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13 Nov 2015 00:00
Patry president Jacob Zuma is screened while giving the key note speech of the ANC 4th National General Council. (Delwyn Verasamy, M&G)
Executive state power in the time of President Jacob Zuma is diffused, with no single and predictable structure definitively representing where all-important top government and strategic decisions are taken.
The multiple layers operate concurrently and Zuma commands; he is in many ways the spy puppet master who keeps his operatives sufficiently in the dark to ensure that he and he alone pulls the strings.
To strengthen this “structure” of power, Zuma personally directs key appointments in the important security sector, and accepts Luthuli House directives for many of the other Cabinet appointments.
The president has the power to appoint and recall a host of top political figures, including the chief justice and other senior judicial officials, all heads of public institutions, the national director of public prosecutions, the auditor general, the head of the army, the governor of the Reserve Bank, members of the independent communications authority, and many others.
Some of the appointments are on sole presidential authority, others on advice from the Judicial Services Commission, for example – but even so, the ANC’s (and hence Zuma’s) wishes largely prevail.
The heads of the powerful state-owned enterprises are mostly in their positions at the president’s behest – often close associates and confidants – and are better known for their presidential connections than for their job performance.
Zuma holds the key to the fates and fortunes of many of the most powerful names in South African politics. In cases where the president has the sole power to appoint, appointees’ durability is as strong as their last defence of or service to the president.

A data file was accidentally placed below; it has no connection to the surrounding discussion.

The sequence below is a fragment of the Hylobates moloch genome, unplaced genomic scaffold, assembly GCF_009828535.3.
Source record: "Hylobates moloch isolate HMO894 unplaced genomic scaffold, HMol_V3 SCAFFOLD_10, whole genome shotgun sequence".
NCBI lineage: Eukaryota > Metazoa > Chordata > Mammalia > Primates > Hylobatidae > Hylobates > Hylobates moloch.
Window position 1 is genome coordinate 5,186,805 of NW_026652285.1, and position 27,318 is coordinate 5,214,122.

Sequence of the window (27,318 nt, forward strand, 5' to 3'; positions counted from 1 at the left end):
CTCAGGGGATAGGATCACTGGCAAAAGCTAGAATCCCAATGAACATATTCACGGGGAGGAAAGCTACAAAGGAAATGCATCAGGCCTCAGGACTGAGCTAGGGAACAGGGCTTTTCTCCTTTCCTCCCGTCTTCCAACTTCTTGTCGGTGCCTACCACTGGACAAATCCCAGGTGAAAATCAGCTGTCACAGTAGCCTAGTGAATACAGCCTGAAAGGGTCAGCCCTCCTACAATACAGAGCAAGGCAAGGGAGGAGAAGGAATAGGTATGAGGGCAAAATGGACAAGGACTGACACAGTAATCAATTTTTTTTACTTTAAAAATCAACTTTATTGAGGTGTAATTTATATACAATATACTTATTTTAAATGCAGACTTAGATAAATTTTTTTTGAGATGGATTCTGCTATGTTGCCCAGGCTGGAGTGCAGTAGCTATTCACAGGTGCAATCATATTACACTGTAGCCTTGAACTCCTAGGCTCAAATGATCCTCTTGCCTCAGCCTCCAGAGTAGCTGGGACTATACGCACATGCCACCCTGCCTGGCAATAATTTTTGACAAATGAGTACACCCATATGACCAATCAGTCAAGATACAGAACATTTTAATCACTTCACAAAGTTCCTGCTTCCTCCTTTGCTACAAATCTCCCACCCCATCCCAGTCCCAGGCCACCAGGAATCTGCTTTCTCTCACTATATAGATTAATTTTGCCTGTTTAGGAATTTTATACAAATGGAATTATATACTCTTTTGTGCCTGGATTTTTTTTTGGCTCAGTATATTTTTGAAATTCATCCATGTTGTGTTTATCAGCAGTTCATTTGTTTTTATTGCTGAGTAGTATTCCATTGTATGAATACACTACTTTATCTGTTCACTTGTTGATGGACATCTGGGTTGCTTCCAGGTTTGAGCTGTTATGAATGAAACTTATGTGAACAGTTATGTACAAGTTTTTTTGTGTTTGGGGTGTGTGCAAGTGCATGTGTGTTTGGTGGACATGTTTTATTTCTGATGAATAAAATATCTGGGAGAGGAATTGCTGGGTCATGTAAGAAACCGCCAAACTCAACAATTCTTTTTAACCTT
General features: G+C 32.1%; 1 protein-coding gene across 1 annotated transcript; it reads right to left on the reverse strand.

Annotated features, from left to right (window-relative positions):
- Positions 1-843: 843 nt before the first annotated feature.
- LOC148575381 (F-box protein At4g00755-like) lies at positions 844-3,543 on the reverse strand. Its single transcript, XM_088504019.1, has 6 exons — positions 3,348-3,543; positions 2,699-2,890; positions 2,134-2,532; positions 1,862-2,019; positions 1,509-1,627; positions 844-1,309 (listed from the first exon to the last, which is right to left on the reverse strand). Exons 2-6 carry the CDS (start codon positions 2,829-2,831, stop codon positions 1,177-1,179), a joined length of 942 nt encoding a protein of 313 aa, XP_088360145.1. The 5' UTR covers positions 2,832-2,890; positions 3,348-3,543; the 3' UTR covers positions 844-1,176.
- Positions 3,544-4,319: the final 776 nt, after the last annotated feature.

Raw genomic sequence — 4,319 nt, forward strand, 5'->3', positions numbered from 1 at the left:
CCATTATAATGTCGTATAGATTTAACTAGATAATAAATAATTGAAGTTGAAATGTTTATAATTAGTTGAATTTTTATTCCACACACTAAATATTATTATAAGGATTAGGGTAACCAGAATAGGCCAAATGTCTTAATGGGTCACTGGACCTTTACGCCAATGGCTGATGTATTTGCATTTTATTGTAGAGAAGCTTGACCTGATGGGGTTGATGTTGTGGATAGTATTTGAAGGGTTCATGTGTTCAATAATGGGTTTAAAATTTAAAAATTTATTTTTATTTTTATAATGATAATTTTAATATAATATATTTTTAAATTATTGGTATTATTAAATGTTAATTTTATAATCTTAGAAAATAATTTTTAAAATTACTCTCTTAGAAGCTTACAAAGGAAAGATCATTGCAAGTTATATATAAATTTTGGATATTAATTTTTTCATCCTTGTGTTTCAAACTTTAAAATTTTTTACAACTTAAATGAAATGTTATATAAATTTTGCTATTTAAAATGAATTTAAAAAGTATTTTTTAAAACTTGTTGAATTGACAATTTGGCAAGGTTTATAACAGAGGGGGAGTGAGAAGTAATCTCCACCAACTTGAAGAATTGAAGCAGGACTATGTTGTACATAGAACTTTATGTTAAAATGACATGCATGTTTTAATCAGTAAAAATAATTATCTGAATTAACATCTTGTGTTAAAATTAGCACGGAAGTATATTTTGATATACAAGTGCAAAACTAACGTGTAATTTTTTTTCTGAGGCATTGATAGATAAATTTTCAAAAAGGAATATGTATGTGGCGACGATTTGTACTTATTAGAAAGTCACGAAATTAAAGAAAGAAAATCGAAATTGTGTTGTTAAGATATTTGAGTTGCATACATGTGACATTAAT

The heart of Zuma’s power structure lies in a posse of loyal and trusted figures.
They control access, manage the presidential space, facilitate, defend and protect.
ANC secretary general Gwede Mantashe pops right into the heart of presidential power. He was the core link between party and state, and assumed a powerful, de facto prime ministerial role. This role was curtailed as succession-related tensions accumulated between him and Zuma, and Jeff Radebe, in his deployment as minister in the presidency, absorbed much of the “prime ministerial” function. Radebe managed the presidency and covered when Zuma had legal and personal matters to attend to.
Blade Nzimande, general secretary of the South African Communist Party (SACP), is always there to pull thorns from the presidential flesh – from art galleries and newspapers to trade unions, the Economic Freedom Fighters and the SACP in the provinces, all because of their “disrespect of the president”.
The two “presidential women” of Lakela Kaunda in the presidency and Jessie Duarte in Luthuli House are pivots in the circle of loyalty.
The subtext in these configurations is the fusion of state and party. At executive level this differentiates the [former president Thabo] Mbeki and Zuma orders of government. Earlier chapters argued that the fusion is a major ingredient in the ANC’s maintaining itself in power in the longer term as its electoral and popular standings decline.
The fusion also helps to build Zuma’s presidential power. The party prevails over the state in general, whereas under Mbeki it was more a case of subjugation of some institutions to Mbeki’s control plans, but not in the name of the ANC.
For a long time Luthuli House briefings carried more weight, and had more of a sense of occasion of state, than those from the government executive.
As Zuma amplified his efforts to build his legacy, and simultaneously avoid the contested forum of Parliament, he escalated presidential briefings from Pretoria.
Professor Susan Booysen teaches in the school of governance at the University of the Witwatersrand. The two articles here are edited extracts from her new book, Dominance and Decline: The ANC in the Time of Zuma (Wits University Press)
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